New York’s nooks are a challenge to Census takers: As the agency starts its most ambitious effort ever to count the country, no other city presents a bigger challenge than New York, with its huge immigrant population crammed into easily missed and often illegal nooks and crannies.

Air Force, Army leaders seek more data on 'don't ask, don't tell': They have concerns about the change and want to hear more from the Pentagon on the matter.

More satellites will act as eyes for troops: The top officer of the military’s Strategic Command has ordered up what might be called a “satellite surge” to increase the coverage and accuracy for GPS devices in the war zone.

Navy intends to allow female sailors on submarines: At issue is the end of a policy that kept women from serving aboard the last type of ship off-limits to them. The thinking was that the close quarters aboard submarines would make coed service difficult to manage.

Teasing vaccines from tobacco: The swine flu epidemic spurs the military to joint he hunt for plant-based alternatives.

Senate slams 'reckless' contractor: Investigators from the Senate Armed Services Committee also found weak oversight by the U.S. Army and Raytheon Co., which had hired the contractors from Paravant LLC to train Afghan forces.

Hiring freezes hamper weatherization plan: President Obama’s plan to create jobs and rein in energy costs through a steep increase in money for weatherizing the homes of low-income Americans has so far borne little fruit.

Federal regulation urged on cybersecurity: The federal government must become more aggressive in getting industry to protect computer networks because self-regulation is not working, leading experts told Congress on Tuesday.

Bill seeks transparency in employees' health program: With federal employees spending more than $10 billion a year on prescriptions, they might expect that their buying power would result in significant savings.

Most NSPS workers will return to the General Schedule by October: The transition office is in the process of certifying offices' and organizations' plans for returning NSPS employees to their previous pay systems, and those offices will inform workers once the strategies are approved.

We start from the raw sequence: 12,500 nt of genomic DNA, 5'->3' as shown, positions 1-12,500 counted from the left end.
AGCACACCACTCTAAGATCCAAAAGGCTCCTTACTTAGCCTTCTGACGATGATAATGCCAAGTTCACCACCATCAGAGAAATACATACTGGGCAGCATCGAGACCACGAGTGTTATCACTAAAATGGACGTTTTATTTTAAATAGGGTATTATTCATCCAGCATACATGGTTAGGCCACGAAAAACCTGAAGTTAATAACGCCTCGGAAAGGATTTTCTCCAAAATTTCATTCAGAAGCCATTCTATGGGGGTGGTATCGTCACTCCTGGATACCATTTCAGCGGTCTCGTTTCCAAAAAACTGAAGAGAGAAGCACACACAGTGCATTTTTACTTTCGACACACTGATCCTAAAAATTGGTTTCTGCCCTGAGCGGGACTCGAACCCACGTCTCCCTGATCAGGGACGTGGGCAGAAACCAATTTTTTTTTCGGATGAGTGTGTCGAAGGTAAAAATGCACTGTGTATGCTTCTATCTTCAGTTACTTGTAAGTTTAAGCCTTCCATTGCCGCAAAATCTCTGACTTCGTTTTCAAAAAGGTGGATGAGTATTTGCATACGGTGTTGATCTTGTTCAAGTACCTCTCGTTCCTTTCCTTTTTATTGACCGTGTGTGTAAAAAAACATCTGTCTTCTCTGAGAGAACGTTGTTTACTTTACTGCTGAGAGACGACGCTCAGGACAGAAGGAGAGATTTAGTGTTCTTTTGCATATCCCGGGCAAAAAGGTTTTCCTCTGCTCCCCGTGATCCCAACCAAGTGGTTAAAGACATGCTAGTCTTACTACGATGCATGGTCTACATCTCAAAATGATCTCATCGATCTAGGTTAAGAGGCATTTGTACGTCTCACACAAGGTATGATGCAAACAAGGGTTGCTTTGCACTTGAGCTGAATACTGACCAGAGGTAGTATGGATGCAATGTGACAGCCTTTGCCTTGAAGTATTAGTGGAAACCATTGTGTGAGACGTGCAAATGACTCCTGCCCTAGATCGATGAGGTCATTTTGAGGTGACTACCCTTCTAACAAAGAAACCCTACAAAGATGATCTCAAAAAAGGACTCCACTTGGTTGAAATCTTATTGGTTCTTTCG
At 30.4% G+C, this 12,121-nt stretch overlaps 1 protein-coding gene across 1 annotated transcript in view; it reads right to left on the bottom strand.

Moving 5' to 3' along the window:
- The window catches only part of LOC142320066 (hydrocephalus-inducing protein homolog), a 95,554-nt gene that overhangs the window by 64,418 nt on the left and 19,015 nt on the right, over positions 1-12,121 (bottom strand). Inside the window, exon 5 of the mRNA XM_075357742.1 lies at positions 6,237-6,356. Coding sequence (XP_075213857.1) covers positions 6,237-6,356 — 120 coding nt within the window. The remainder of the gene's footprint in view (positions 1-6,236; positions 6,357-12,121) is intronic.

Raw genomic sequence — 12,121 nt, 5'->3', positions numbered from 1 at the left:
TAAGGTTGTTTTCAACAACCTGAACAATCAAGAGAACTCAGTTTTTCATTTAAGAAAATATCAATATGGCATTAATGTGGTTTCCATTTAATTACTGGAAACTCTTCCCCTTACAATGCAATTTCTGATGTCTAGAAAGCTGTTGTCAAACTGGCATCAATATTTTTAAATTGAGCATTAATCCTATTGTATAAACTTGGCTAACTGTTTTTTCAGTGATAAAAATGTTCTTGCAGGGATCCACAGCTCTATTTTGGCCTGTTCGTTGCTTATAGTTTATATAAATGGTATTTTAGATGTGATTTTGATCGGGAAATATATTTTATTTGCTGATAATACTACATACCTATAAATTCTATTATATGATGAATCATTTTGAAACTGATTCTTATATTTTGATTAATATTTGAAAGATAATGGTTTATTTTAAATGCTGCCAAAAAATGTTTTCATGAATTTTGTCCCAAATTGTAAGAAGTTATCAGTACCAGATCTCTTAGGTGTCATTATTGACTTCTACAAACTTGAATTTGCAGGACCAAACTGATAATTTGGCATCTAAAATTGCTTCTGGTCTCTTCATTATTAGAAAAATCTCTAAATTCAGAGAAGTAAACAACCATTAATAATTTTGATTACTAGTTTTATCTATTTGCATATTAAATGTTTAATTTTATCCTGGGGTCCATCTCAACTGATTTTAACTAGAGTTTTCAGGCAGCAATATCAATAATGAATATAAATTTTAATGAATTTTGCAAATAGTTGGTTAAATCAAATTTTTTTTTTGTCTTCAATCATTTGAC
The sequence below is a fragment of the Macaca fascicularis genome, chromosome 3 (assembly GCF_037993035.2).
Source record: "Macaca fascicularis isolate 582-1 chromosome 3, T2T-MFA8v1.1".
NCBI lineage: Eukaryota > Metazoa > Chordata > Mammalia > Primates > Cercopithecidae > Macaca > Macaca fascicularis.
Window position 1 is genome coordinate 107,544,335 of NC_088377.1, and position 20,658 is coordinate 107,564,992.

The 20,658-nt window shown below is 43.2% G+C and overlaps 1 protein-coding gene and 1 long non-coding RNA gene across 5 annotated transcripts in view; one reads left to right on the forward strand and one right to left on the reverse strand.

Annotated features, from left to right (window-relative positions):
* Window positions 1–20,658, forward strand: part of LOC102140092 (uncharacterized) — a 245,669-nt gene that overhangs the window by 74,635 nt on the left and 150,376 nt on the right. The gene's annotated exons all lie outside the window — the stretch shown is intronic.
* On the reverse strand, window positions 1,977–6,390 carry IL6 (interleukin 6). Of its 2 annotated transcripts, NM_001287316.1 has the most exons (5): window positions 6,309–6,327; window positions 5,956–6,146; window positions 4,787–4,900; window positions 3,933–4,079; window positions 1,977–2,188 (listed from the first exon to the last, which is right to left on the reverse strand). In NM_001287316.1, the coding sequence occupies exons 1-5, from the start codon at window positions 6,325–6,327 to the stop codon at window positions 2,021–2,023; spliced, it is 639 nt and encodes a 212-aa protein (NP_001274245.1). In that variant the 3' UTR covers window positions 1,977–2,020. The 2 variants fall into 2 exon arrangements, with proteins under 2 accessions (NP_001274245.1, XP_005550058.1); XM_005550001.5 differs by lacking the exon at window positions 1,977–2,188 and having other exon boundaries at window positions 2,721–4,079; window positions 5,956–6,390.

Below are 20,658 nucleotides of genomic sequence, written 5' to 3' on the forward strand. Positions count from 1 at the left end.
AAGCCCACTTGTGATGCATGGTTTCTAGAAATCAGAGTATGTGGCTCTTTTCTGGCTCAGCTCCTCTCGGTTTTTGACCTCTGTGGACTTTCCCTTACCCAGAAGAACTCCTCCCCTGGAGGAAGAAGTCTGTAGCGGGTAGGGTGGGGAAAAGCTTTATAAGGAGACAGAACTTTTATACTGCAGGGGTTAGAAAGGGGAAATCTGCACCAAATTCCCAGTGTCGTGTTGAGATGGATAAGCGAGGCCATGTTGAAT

O'Hare, Logan first to get new full-body scanners: The scanners will be installed in the next two weeks.

IRS worker's widow sues Texas suicide pilot's wife: An attorney says the lawsuit seeks to determine if the pilot left behind insurance policies or other assets.

U.S. to embed agents in Mexican law enforcement units battling cartels in Juarez: Under the new arrangement, most likely agents from the Drug Enforcement Administration would work alongside recent graduates of the new Mexican federal police academy who were trained by FBI and DEA advisers.

NTSB asks to monitor pilots' talk in cockpits: The move represents the first time that workplace monitoring could extend into the nation's cockpits and has drawn intense fire from pilots' unions.

SEC expected to approve restrictions on short selling:
The new rules by the agency will seek to strike a middle ground.

'God gap' impedes U.S. foreign policy, task force says: Narrow, ill-informed and "uncompromising Western secularism" that feeds religious extremism, threatens traditional cultures and fails to encourage religious groups that promote peace and human rights is to blame.

Washington sends delegation to Moscow, via Silicon Valley: Call it geek diplomacy.

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By Ed O'Keefe  | February 24, 2010; 6:15 AM ET
Categories:  Eye Opener  
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Next: Question of the week: Federal health care


Congress has only itself to blame. It encouraged "contracting out" ALL activities that were not "inherently governmental." Well, that's a lot of work, depending on how you parse the words. And it could all be fixed by adding these few words to every appropriation act. "No more than [fill in the blank] percent of the Department's full-time equivalent positions may be filled by non-Federal employees."